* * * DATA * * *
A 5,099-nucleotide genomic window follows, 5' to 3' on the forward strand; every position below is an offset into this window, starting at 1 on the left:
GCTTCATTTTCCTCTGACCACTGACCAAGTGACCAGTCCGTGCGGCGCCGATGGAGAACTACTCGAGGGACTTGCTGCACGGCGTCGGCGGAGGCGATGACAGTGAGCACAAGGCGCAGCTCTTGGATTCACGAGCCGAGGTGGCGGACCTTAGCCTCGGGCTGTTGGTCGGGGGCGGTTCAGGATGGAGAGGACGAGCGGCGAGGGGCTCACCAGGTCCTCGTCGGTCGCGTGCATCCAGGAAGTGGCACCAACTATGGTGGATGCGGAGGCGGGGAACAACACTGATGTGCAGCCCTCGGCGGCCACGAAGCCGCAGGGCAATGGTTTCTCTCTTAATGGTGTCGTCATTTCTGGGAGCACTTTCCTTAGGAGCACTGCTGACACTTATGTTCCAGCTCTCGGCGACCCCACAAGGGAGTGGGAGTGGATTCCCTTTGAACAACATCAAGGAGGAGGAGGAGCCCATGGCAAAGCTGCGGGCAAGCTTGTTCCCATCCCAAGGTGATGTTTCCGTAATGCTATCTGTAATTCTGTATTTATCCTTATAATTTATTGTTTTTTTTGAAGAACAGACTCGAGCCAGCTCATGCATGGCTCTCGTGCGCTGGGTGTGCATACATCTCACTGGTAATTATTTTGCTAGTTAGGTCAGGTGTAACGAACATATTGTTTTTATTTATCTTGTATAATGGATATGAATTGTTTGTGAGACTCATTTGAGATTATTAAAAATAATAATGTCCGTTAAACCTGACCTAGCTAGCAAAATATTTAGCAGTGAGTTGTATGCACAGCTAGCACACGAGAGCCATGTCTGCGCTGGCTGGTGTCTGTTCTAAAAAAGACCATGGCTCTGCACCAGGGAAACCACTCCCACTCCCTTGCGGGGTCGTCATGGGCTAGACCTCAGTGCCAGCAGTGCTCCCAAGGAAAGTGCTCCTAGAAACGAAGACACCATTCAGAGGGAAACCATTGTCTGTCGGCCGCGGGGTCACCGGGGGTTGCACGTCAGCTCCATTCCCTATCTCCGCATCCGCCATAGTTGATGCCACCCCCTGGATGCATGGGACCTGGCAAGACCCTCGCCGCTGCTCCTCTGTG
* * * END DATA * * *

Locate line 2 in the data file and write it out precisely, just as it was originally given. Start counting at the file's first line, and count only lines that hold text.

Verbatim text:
GCTTCATTTTCCTCTGACCACTGACCAAGTGACCAGTCCGTGCGGCGCCGATGGAGAACTACTCGAGGGACTTGCTGCACGGCGTCGGCGGAGGCGATGACAGTGAGCACAAGGCGCAGCTCTTGGATTCACGAGCCGAGGTGGCGGACCTTAGCCTCGGGCTGTTGGTCGGGGGCGGTTCAGGATGGAGAGGACGAGCGGCGAGGGGCTCACCAGGTCCTCGTCGGTCGCGTGCATCCAGGAAGTGGCACCAACTATGGTGGATGCGGAGGCGGGGAACAACACTGATGTGCAGCCCTCGGCGGCCACGAAGCCGCAGGGCAATGGTTTCTCTCTTAATGGTGTCGTCATTTCTGGGAGCACTTTCCTTAGGAGCACTGCTGACACTTATGTTCCAGCTCTCGGCGACCCCACAAGGGAGTGGGAGTGGATTCCCTTTGAACAACATCAAGGAGGAGGAGGAGCCCATGGCAAAGCTGCGGGCAAGCTTGTTCCCATCCCAAGGTGATGTTTCCGTAATGCTATCTGTAATTCTGTATTTATCCTTATAATTTATTGTTTTTTTTGAAGAACAGACTCGAGCCAGCTCATGCATGGCTCTCGTGCGCTGGGTGTGCATACATCTCACTGGTAATTATTTTGCTAGTTAGGTCAGGTGTAACGAACATATTGTTTTTATTTATCTTGTATAATGGATATGAATTGTTTGTGAGACTCATTTGAGATTATTAAAAATAATAATGTCCGTTAAACCTGACCTAGCTAGCAAAATATTTAGCAGTGAGTTGTATGCACAGCTAGCACACGAGAGCCATGTCTGCGCTGGCTGGTGTCTGTTCTAAAAAAGACCATGGCTCTGCACCAGGGAAACCACTCCCACTCCCTTGCGGGGTCGTCATGGGCTAGACCTCAGTGCCAGCAGTGCTCCCAAGGAAAGTGCTCCTAGAAACGAAGACACCATTCAGAGGGAAACCATTGTCTGTCGGCCGCGGGGTCACCGGGGGTTGCACGTCAGCTCCATTCCCTATCTCCGCATCCGCCATAGTTGATGCCACCCCCTGGATGCATGGGACCTGGCAAGACCCTCGCCGCTGCTCCTCTGTG